11.3.1970/E. Weishoff/p281/15s 5t/bulletin 213/leaflet 113/
The "Habimah" Theater was founded in Moscow in 1918, by a group of young Jews, lovers of the Hebrew language, who had resolved to establish a professional, Hebrew-speaking, artistic theater company. Some of its members, like Hannah Rovina, Nahum Zemach, Menahem Gnessin and Baruch Chemerinski, were active in Hebrew education while other members, like Yehoshua Bertonov, David Vardi, Zvi Friedland, Tamar Robins and Fania Lovitz, had previously been members of amateur theater groups.
Led and inspired by Nahum Zemach, the "Habimah" pioneers were set on realizing their vision, preparing themselves for their stage mission.
Animated by their enthusiasm and dedication, Konstantin Stanislavski, the Russian stage genius and director of the "Artistic Theater" and the studios affiliated to it, demonstrated his keen interest by appointing Yevghenie Vachtangov, his gifted pupil, to be their guide and teacher. Their maiden play, The First Ball, was originally performed in 1918, leaving a deep impression on the Moscow cultural elite. The troupe became an affiliated studio to the "Artistic Theater."
Following The First Ball, "Habimah" started with the rehearsals for The Dybbuk by S. Anski, translated into Hebrew by H. N. Bialik, and directed by Vachtangov. On that occasion the troupe was joined by such actors as Aaron Meskin, Hanna'le Hendler, Zvi Ben Haim, Ina Govinska, Abraham Baratz and others.
Due to Vachtangov's illness, rehearsals for The Dybbuk had to be put off for some time and V. Mezdilov was called upon to direct The Eternal Jew, its first performance taking place in 1919.
Meanwhile Vachtangov had recovered and the troupe resumed its rehearsals for The Dybbuk. The first presentation took place in 1923 and was most enthusiastically praised both by the public and the theater reviewers.
After Vachtangov's death, other Russian directors, who had been Stanislavski's pupils, continued to guide "Habimah," basing their work in that initial phase mainly on their teacher's method, namely on the ensemble, on "teamwork."
The "Habimah" initiators organised their company as a collective body, the first paragraph of the article of association reading: "The association establishes itself to continue in Eretz Israel the work of Habimah founded in Moscow." Indeed, in consideration of the increasing pressure to close down the extraordinary theatre which performed in a "counter-revolutionary language" such as Hebrew, the founders of "Habimah" decided in 1926 to leave Russia for Eretz Israel. On its way the company toured many European countries as well as the United States. Wherever the troupe appeared it was given an enthusiastic welcome not only by Jews but also by outstanding personalities in the world of the Theatre and other spheres. The international press, too, was full of praise for the spirit "Habimah" had brought to the western stage.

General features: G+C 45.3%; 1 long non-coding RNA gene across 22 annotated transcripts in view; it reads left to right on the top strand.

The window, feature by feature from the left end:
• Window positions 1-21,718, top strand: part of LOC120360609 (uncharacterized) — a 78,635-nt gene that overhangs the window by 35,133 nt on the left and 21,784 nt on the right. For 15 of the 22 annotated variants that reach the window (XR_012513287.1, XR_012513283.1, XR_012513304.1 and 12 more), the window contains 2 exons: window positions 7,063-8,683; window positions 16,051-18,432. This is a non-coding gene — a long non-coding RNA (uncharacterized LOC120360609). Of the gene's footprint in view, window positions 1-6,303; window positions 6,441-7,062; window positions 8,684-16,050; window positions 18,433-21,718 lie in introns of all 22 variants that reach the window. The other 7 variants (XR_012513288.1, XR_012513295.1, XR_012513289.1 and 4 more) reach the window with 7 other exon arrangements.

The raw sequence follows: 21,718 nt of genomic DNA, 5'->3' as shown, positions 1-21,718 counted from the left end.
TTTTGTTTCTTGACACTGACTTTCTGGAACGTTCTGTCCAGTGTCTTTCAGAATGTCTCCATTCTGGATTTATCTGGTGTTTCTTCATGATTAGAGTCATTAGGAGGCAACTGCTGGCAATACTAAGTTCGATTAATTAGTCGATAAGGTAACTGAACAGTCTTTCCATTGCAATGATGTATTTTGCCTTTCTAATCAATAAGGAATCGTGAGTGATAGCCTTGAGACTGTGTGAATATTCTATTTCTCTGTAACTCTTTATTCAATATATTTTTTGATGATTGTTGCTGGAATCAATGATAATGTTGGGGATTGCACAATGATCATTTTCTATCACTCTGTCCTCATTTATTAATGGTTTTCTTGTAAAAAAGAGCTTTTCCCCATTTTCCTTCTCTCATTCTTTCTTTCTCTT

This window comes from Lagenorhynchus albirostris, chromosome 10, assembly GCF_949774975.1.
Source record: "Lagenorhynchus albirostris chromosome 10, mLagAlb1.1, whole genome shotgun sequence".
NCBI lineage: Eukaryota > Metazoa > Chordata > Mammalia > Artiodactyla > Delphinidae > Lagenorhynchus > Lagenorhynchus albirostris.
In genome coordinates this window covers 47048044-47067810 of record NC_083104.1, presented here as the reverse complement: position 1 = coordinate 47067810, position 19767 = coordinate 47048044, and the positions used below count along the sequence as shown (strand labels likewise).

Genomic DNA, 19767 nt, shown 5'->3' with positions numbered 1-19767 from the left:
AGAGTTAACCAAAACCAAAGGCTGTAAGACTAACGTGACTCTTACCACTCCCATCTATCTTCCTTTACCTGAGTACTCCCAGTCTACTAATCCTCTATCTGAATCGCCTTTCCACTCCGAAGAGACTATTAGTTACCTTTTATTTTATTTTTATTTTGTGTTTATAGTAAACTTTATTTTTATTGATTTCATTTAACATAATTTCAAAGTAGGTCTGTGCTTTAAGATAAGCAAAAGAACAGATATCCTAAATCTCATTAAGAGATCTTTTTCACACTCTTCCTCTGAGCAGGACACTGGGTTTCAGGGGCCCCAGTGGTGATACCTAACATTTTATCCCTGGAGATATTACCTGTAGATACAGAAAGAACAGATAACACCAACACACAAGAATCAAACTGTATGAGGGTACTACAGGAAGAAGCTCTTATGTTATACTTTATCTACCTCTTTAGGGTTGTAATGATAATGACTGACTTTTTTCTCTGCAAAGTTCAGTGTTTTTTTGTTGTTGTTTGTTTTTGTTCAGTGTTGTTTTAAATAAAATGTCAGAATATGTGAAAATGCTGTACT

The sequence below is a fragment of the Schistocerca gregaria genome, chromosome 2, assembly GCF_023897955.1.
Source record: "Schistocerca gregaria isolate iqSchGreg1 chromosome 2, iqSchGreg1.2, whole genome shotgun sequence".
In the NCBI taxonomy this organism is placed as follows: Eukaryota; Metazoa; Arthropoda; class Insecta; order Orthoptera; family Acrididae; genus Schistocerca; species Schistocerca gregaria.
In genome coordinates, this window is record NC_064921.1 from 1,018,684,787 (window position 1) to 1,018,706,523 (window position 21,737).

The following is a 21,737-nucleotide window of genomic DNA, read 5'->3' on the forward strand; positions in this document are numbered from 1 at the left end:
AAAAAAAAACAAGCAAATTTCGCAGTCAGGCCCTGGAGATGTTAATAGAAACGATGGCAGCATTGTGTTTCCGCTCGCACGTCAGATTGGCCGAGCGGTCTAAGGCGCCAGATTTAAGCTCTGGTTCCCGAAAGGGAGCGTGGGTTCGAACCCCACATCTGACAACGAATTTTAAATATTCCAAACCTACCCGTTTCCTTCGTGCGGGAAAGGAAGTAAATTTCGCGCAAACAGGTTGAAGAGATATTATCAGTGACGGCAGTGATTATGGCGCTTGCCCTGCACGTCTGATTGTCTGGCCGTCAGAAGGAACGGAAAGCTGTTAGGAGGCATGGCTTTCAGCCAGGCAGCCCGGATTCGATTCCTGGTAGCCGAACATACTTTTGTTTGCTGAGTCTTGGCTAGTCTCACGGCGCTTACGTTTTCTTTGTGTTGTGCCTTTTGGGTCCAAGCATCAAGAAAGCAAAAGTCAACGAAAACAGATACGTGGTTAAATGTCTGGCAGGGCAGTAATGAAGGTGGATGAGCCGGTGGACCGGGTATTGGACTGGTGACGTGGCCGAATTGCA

In 1928 "Habimah" arrived in Eretz Israel, its original destination. A year later the company went abroad again for some time, taking this opportunity to enlarge its repertoire with new plays produced by well-known directors.
The impact of the encounter with the western theater soon revealed itself in the style of staging plays as well as in the way of the troupe's acting. In the years 1931-1947, in which "Habimah" almost invariably depended on directors from its own ranks, it could boast of many a notable success. During that period it was mainly inspired by two of its members, Baruch Chemerinski and Zvi Friedland, who left their mark on the company for many years. In the course of time the troupe presented additional directors from its own ranks, such as Shimon Finkel, Abraham Ninio, Israel Becker and Shraga Friedman.
As from 1947 "Habimah" has renewed its cooperation with world-famous stage directors. Israeli directors, other than "Habimah" members, too, were able to find there a sphere of action. Beside more than 250 plays, selected from the worldwide classical and modern repertoire, which have been staged by "Habimah" so far, the company has also been active in producing some forty original Hebrew plays, all written by Israeli playwrights.
Since its arrival in the country, "Habimah" had been faced with the problem of finding a permanent home. The cornerstone for the building was laid in 1935 and ten years later, in 1945, it was festively inaugurated.
Even after having moved into its permanent home, the company has never ceased to tour every part of the country, performing in towns and villages, in Kibbutzim and visiting Army camps as well.
Occasionally "Habimah" goes abroad to participate in international festivals and on organized tours of its own.
On the occasion of the fortieth anniversary of the Theater's foundation, the Minister of Education and Culture, on behalf of the Government of Israel, granted "Habimah" the title of "National Theatre" in honor of the substantial contribution the troupe made to the revival of the Hebrew language and culture.
In the course of years it had been felt that it would be necessary to make changes in the organizational and administrative structure of the Theater. In 1969 the decision was reached to abandon the structure of the collective body and to transfer the management of the Theater to a board of trustees, appointed by the Minister of Education and Culture, which would guide its operation as a national Theater.
The stamp depicts a scene from The Dybbuk. On the tab is the inscription: "50th Anniversary of Habimah National Theatre."
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